Stories at the Newman Dinner A NUMBER of good stories were " told at the Newman Association dinner in Leeds on Saturday on the occasion of the annual general meeting. It was, by the way, a delightful function with the Lord Mayor and the Lord e Abbot (of AmplefortJa) as honoured guests. The proposer of the toast to the guests recalled the story of Metternich being informed of the death of the Russian Ambassador. and asking: " I wonder what his motive was!" The contemporary applications of this story were cleverly taken up by the Lord Mayor. Dr. Aylward told us of an occasion when a distinguished politician, who is a household name. admitted that the world to-day was in such a state that only Christianity could save it, as it had saved it in the :Middle Ages. "What a pity." the statesman added sadly, " that the Church is so mixed up with dogmas!"
German Pen-Friends I WAS delighted to meet in Leeds some of the German University delegates. whose visit to this country has been arranged by the Newman. One of them, I found, seemed more interested in getting pen-friends from Britain for young Germans than in anything else. This surprised me, as the whole business of pen-friends has always seemed to me rather odd and possibly dangerous. However. this delegate explained that Young Germans have been so cut off from the world and now live in such hopeless conditions, even front the religious action point of view. that a regular correspondent from abroad is one of their grtatest blessings and encouragements. Only WO. I have received a letter from Fritz Hoegen, 22A, M. Gladbach, Eickenerstr, 240, begging for volunteer correspondents for German Catholics in the district. Here is the occasion for another of those acts of practical love for our fellowmen of which Abbot Byrne so eloquently preached in Leeds Cathedral during the Academic High Mass on Sunday.
" What Lovely Enemies I "
THE same delegate. who is the young mother of four children, described to me in most moving terms the days of the Allied advance into Germany. She and many others had been obliged to take refuge in the country. At last the news broke out that the French tanks were corning. A German priest was in charge of their party. sheltering from the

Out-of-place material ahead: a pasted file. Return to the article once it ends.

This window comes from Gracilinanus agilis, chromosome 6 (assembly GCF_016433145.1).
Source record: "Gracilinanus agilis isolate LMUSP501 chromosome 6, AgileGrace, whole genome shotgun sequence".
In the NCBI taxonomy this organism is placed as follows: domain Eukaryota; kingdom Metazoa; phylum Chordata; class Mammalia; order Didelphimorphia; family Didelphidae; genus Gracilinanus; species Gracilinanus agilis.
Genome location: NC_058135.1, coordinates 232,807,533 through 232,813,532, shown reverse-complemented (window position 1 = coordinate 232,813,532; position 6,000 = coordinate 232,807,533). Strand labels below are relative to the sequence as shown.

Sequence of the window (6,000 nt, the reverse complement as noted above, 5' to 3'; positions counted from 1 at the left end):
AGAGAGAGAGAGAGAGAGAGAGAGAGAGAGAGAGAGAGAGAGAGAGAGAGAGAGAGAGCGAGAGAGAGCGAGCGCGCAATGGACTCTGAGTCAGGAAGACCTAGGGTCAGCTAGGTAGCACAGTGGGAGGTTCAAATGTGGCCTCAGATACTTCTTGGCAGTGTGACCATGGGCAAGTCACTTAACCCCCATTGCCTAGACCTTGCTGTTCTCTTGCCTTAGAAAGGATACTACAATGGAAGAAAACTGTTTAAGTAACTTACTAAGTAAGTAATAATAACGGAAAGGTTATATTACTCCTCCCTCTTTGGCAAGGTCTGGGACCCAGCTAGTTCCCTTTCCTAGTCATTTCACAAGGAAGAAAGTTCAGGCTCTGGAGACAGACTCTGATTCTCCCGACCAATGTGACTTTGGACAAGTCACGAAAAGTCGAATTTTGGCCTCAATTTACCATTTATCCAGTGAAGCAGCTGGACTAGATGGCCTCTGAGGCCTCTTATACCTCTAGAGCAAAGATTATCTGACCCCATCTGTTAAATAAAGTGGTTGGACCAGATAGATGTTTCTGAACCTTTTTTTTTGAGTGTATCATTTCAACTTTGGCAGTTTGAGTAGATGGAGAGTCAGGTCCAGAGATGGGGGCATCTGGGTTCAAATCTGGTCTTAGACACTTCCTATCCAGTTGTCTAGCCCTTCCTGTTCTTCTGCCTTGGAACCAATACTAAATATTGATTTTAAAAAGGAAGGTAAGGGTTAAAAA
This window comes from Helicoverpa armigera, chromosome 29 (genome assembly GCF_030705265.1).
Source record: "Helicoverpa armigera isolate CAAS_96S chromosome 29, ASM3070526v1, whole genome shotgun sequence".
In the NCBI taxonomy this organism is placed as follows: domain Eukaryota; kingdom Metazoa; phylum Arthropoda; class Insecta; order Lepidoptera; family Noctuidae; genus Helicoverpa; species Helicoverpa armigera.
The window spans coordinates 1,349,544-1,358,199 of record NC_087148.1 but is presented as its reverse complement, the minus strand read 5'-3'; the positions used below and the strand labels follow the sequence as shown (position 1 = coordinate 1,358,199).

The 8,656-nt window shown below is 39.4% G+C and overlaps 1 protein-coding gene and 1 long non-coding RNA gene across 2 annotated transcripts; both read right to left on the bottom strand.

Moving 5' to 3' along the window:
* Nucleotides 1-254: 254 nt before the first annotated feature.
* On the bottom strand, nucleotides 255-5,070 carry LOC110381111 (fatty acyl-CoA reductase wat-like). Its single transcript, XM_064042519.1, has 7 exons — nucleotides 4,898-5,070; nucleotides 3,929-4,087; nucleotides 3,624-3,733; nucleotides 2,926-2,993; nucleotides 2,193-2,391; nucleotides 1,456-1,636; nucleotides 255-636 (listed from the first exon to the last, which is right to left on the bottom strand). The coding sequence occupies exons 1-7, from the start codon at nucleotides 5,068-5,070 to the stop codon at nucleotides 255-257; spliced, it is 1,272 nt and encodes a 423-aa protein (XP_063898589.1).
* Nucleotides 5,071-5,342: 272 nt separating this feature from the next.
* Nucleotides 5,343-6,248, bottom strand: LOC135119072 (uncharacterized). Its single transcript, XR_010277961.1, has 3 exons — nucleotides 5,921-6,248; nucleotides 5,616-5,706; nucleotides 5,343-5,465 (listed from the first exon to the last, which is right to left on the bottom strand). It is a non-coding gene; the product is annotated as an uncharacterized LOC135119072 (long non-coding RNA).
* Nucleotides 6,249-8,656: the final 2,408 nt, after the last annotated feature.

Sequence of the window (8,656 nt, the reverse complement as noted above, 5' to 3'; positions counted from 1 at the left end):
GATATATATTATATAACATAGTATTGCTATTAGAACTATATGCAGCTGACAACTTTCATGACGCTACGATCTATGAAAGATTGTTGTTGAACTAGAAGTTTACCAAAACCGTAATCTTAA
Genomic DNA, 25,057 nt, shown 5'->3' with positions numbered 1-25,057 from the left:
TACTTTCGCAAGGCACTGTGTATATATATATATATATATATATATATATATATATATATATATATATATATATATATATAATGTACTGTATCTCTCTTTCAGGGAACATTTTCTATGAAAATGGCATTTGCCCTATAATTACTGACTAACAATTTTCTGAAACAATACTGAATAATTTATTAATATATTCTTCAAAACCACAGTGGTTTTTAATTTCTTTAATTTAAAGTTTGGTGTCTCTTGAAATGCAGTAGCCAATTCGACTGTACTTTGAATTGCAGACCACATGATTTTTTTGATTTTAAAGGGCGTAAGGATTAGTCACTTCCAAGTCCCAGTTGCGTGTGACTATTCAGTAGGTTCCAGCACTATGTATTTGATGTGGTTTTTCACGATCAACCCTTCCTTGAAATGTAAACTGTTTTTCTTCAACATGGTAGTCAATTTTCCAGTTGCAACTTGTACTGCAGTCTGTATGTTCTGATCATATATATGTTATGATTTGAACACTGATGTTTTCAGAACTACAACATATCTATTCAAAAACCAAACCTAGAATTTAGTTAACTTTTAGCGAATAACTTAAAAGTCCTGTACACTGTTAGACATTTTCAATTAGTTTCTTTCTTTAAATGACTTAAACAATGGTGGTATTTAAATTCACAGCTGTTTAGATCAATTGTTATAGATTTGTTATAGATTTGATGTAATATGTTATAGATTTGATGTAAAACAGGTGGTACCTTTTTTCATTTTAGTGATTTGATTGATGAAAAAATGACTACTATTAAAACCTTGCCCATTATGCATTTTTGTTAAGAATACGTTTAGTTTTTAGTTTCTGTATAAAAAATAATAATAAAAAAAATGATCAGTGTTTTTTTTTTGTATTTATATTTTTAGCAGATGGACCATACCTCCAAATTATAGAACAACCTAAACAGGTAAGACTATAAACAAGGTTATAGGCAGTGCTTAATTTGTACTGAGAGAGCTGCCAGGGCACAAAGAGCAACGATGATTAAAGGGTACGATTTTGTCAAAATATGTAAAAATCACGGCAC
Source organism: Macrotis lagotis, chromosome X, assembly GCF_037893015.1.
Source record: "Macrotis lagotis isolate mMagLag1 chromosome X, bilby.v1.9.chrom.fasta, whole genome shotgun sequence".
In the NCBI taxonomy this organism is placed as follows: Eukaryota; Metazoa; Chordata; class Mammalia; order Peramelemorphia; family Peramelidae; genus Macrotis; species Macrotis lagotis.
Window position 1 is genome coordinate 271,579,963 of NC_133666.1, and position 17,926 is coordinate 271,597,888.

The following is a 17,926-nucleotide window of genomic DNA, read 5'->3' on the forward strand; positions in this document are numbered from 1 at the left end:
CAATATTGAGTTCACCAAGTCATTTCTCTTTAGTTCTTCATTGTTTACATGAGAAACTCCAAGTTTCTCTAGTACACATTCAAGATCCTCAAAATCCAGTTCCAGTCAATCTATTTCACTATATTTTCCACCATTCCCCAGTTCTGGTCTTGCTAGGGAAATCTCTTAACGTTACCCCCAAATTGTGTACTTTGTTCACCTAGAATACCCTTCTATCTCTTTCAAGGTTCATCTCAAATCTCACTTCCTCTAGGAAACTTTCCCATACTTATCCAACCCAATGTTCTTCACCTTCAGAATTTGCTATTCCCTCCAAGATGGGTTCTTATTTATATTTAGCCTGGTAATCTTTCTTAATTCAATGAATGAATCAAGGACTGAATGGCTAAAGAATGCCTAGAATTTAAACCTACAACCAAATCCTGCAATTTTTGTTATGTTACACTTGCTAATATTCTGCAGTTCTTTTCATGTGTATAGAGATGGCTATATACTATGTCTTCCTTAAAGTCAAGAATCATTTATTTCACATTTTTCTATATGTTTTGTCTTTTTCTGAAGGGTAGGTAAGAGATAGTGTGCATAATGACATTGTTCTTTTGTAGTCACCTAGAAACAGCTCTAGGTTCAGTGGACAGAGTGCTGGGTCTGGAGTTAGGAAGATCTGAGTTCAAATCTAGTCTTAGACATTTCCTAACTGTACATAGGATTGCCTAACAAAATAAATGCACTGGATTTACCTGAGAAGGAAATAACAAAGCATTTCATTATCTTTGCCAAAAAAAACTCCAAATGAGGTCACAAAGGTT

possible fighting. He approached the first tank, and from it walked out a French officer. He turned out to be a French priest. Slowly, the German children peeped out, nervously trying to protect themselves against the fire which they expected. When the French priest saw them. he went back into the tank and came out again with stores of sweets. "What lovely enemies!" the small son of my informant said, as lie munched the gifts. But the priest warned them that not all Frenchmen would treat them like this. Nor did they!
The Youngest M.C.
I'M sure I must have seen the youngest Master of Ceremonies in the Catholic world last week. I was at St John's, the preparatory school for Beaumont. for a First Communion ceremony. They had sHigh Mass in the .beautiful Bentley, chapel. At St. John's the small boys are perfectly trained as altar-boys, and in fact a boy of 11 or 12 fulfilled with complete mastery the difficult and responsible job of M.C., turning the Missal pages for the celebrant and doing everything else without a single flaw. It only shows how high our standard of attar service could be in every church and chapel with only a better training even for the smallest boys. So keen were the altar staff and some of the other bigger boys on the ceremonies that they voluntarily chose to remain at the school for Holy Week after the school had broken -up.
English Version of " Mediator Dei" 'a HAVE received from the Vatican Radio announcer a copy of the English translation of the Encyclical Letter Mediator Dci, on the Sacred Liturgy. It makes 64 pages and is very pleasantly brought out. I mention this because I know that many people would like the chance of reading this Encyclical. Unfortunately I have received no information about price and means of getting it. An enquiry to Libreria Editrice Varicana, Vatican City, may produce results.
Bullfights--Spain IN view of the recent controversy in our correspondence columns on cruelty to animals I made a special point during my journey abroad of seeing a bullfight both in Madrid and Lisbon. I have no desire to defend the Spanish bullfights—in fact the whole thing made me feel quite sick. But I must bear witness to the fact that the crowd. showed no signs of enjoying the punishment of the bull as such. It was quite obvious that its interest was concentrated on the pageant and the skill of the matadors, and indeed even the novice watcher after a bit begins to realise both their skill and their bravery. I am told that an average of two matadors a year are killed, and of course many more wounded.
—Portugal IN Portugal it is quite a different matter. There the bull is not killed, nor do picadors on old wrecks of horses inflict the ugly bleeding wounds. Instead magnificent riders on beautiful Arabs provoke the angry bull to chase them, skilfully manoeuvre with their mounts, and plant the small bandillerillos in the bull's shoulders. These light skin wounds further stimulate the bull. who, however, is obviously thoroughly enjoying the chase. The subsequent fight between the matador and the bull endangers the matador still more than in Spain, since the bull is much fresher, and in no ways harms the bull, who ultimately leaves the ring most reluctantly, following a drove of steers, introduced so as to induce him to leave at all. There is no cruelty in any of this. They say that the difference between the two types of bullfights reflects the difference between the Spanish and the Portuguese characters.